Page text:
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Concerned about our hobby

Discussion in 'General Discussion' started by landonsjohnson, Aug 14, 2014.

  1. landonsjohnson

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    I wanted to share this with you all - yes I am new here but I am determined to make a difference in our hobbies and professions involving these awesome birds.

    I teach robotics at a school here in WA and am soon to start implementing courses to train people how to maintain these birds once the industry grows. Someone has to maintain, fix and test these PrimeAir birds... Here is a newspaper article about my endeavors.

    Additionally, this is a hobby for me.

    Unfortunately this is a problem, as I live directly under the left traffic pattern at a local runway. Being a private pilot I also know where these planes are altitude-wide and what they will likely do as they circle. The kid down the street, who is enamored with mine (I hover at 10-15 feet in the front yard for hours, doing figure 8s and practicing) seems to have no end to his resources and plans to get one for Christmas this year. He is not a pilot at 15 or so and will likely have his bird up there in the pattern with the C-172s and Piper Cherokees.

    Sooner or later, here or somewhere else, this is going to bring the hobby down. If DJI can put no-fly zones in the guidance app, then the groundwork is laid for forced regulation.

    I want to leverage our position in the community as a College and develop some things ahead of time - workshops at hobby stores, etc. it's only a matter of time before these are available at BestBuy and they will walk out of there in droves for $1K and chaos will rule.

    Any thoughts?
     
  2. Mal_PV2_Ireland

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    Just fly it and enjoy it. Chances are he wont kill 300 odd people. Every new conservitive phantom pilot worries about it. Still hasnt happened. Whats the average weight of a canadian goose? 3-9kg a phantom vision with gimbal is around 1.5kg. When a commercial airliner comes down due to a bird strike its normally when its engine strikes a FLOCK of birds weighing maybe 600kg. So let me know when a 1.5kg piece of plastic kills 300 people on a commercial airliner. Until then stop being dramatic and enjoy flying.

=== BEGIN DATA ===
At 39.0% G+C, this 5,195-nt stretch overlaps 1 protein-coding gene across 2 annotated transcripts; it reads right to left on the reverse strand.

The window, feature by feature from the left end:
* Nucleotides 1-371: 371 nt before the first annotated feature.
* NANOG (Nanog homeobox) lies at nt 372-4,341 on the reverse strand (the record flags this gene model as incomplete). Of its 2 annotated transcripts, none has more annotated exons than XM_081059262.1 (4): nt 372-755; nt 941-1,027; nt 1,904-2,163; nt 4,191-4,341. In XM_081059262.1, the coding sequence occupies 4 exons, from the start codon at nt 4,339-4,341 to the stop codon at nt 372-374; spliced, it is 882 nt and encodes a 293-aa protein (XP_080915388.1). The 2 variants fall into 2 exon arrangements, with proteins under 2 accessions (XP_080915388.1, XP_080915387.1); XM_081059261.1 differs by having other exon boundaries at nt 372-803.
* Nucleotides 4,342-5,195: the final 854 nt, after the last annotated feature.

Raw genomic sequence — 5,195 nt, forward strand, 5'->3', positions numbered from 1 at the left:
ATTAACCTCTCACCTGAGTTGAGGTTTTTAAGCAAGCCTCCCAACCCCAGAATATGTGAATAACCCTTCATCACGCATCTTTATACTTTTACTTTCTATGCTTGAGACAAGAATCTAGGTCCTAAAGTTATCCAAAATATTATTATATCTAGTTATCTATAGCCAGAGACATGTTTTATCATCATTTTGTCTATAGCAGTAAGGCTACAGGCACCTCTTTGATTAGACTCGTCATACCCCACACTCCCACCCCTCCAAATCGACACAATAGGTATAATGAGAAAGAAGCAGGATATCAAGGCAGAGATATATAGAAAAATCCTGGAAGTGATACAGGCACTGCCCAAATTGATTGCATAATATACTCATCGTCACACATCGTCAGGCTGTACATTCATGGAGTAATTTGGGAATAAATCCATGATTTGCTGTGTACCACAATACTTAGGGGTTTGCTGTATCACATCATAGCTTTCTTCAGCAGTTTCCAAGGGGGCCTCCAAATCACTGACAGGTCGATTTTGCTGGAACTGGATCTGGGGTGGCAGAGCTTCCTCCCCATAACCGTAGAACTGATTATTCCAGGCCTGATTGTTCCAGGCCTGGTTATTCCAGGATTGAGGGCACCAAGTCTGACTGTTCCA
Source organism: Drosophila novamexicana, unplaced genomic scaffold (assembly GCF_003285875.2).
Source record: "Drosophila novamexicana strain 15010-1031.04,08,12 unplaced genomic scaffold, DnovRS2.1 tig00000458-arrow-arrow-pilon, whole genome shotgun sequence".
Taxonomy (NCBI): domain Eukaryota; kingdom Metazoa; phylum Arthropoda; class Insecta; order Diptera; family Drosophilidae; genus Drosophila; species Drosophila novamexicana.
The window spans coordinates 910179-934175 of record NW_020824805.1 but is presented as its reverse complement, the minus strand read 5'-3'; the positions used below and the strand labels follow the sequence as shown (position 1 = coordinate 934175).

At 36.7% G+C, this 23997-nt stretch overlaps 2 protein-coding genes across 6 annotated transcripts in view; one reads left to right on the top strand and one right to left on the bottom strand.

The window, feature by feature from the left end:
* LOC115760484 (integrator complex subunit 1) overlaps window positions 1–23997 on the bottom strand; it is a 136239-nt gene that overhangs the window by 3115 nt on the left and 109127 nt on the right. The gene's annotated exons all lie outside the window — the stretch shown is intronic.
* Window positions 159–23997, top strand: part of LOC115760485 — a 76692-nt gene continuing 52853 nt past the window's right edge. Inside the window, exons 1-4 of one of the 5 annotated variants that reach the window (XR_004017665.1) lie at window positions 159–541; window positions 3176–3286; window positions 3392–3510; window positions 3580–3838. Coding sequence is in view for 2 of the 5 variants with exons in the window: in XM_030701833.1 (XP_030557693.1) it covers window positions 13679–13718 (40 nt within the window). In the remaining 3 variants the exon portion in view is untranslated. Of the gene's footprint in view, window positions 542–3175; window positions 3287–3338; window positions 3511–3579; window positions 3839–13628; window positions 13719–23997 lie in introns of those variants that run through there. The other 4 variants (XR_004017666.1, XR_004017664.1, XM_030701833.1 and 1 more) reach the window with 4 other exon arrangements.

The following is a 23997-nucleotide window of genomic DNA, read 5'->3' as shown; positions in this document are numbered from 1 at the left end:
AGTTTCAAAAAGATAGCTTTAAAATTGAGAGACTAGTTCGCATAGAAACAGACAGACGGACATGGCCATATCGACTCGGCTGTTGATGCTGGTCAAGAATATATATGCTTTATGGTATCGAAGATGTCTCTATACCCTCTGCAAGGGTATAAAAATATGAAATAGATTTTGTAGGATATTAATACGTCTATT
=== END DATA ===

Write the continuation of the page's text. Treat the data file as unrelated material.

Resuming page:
3. TheloniousMac

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    With all the death and violence that exists outside our cosy by comparison first world countries we should enjoy what we can.
    This recent story clearly put a bit of thought into how UAV's can be used for harm.
    http://www.suasnews.com/2014/08/30611/w ... challenge/

    And expect it all to cause outrage when the next Call of Duty hits stores in a few months. It specifically includes drones for terrorism and you can watch the trailer where they blow up a bridge with drones.

    There are plenty of Darwin candidates already piloting all kinds of craft and currently deaths by light aircraft and airliners far exceed any injuries by remote quads (being zero).
    It will happen and people will overreact but welcome to the world. Just don't look behind the curtain.
     
  4. Clipper707

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    I believe it's not about the weight, but the fact geese are soft and organic while drones are soft plastic and hard metal. The military often conducts FOD walks over active runways and helicopter landing zones, looking for objects that could damage an aircraft if it got sucked into an intake.

    FOD stands for Foreign Object Damage and I'm pretty certain a Phantom would qualify.

    A Phantom (or any other drone) doesn't have to bring down an aircraft with 300 people or a commercial airliner for there to be major negative repercussions. Even a non-fatal collision with a Cessna carrying a single soul would be enough.
     
  5. damoncooper

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    If he gets a new Phantom, he will be restricted by default in no-fly zones.
     
  6. Wedeliver

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    You might consider joining the Academy of Model Aeronautics http://www.modelaircraft.org/
     
  7. kjopc

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    Enjoy the bird while you can 'cause the hobby's days are numbered.

    Airspace danger, privacy, police security - name the reason. These toys are going to be widely banned.

    At best you'll need a license to operate one, perhaps only in designated 'ranges'.
     
  8. Meta4

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    What a lot of unwarranted gloom and doom.
    I wonder if people had similar opinions when Wilbur and Orville showed off their new fangled flying machine.
    Or when the first horseless carriages began to appear?
    We manage to get by with cars being easily available even though the occasional idiot gets behind the wheel.
    I've even heard of terrorists using them but we don't have calls for car use to be banned or sad sacks predicting the end of easy access to driving.
     
  9. ProfessorStein